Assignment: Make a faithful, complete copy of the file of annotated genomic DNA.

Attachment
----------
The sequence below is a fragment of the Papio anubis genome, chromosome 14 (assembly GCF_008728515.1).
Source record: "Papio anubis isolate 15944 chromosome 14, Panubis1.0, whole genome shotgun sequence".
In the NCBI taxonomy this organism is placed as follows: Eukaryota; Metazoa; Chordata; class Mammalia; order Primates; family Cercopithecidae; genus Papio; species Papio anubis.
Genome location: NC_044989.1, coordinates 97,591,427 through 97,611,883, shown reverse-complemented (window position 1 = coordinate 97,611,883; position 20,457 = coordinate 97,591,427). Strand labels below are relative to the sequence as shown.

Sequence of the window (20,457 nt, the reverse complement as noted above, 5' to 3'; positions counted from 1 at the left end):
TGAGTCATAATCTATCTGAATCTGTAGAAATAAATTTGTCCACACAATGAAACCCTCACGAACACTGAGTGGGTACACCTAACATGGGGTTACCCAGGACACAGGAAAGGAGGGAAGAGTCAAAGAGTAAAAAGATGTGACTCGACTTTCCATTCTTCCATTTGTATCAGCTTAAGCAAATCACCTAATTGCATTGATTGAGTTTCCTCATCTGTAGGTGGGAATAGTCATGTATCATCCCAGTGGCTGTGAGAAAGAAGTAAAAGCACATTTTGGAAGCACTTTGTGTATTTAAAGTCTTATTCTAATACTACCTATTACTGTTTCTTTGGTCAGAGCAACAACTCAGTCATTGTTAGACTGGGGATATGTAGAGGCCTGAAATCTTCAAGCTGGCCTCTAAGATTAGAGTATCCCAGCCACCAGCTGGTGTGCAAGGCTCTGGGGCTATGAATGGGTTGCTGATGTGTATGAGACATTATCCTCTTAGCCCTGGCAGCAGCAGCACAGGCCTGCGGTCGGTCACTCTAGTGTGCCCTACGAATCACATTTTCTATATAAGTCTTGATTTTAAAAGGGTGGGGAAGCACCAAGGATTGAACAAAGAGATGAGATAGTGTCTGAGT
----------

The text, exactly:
The sequence below is a fragment of the Papio anubis genome, chromosome 14 (assembly GCF_008728515.1).
Source record: "Papio anubis isolate 15944 chromosome 14, Panubis1.0, whole genome shotgun sequence".
In the NCBI taxonomy this organism is placed as follows: Eukaryota; Metazoa; Chordata; class Mammalia; order Primates; family Cercopithecidae; genus Papio; species Papio anubis.
Genome location: NC_044989.1, coordinates 97,591,427 through 97,611,883, shown reverse-complemented (window position 1 = coordinate 97,611,883; position 20,457 = coordinate 97,591,427). Strand labels below are relative to the sequence as shown.

Sequence of the window (20,457 nt, the reverse complement as noted above, 5' to 3'; positions counted from 1 at the left end):
TGAGTCATAATCTATCTGAATCTGTAGAAATAAATTTGTCCACACAATGAAACCCTCACGAACACTGAGTGGGTACACCTAACATGGGGTTACCCAGGACACAGGAAAGGAGGGAAGAGTCAAAGAGTAAAAAGATGTGACTCGACTTTCCATTCTTCCATTTGTATCAGCTTAAGCAAATCACCTAATTGCATTGATTGAGTTTCCTCATCTGTAGGTGGGAATAGTCATGTATCATCCCAGTGGCTGTGAGAAAGAAGTAAAAGCACATTTTGGAAGCACTTTGTGTATTTAAAGTCTTATTCTAATACTACCTATTACTGTTTCTTTGGTCAGAGCAACAACTCAGTCATTGTTAGACTGGGGATATGTAGAGGCCTGAAATCTTCAAGCTGGCCTCTAAGATTAGAGTATCCCAGCCACCAGCTGGTGTGCAAGGCTCTGGGGCTATGAATGGGTTGCTGATGTGTATGAGACATTATCCTCTTAGCCCTGGCAGCAGCAGCACAGGCCTGCGGTCGGTCACTCTAGTGTGCCCTACGAATCACATTTTCTATATAAGTCTTGATTTTAAAAGGGTGGGGAAGCACCAAGGATTGAACAAAGAGATGAGATAGTGTCTGAGT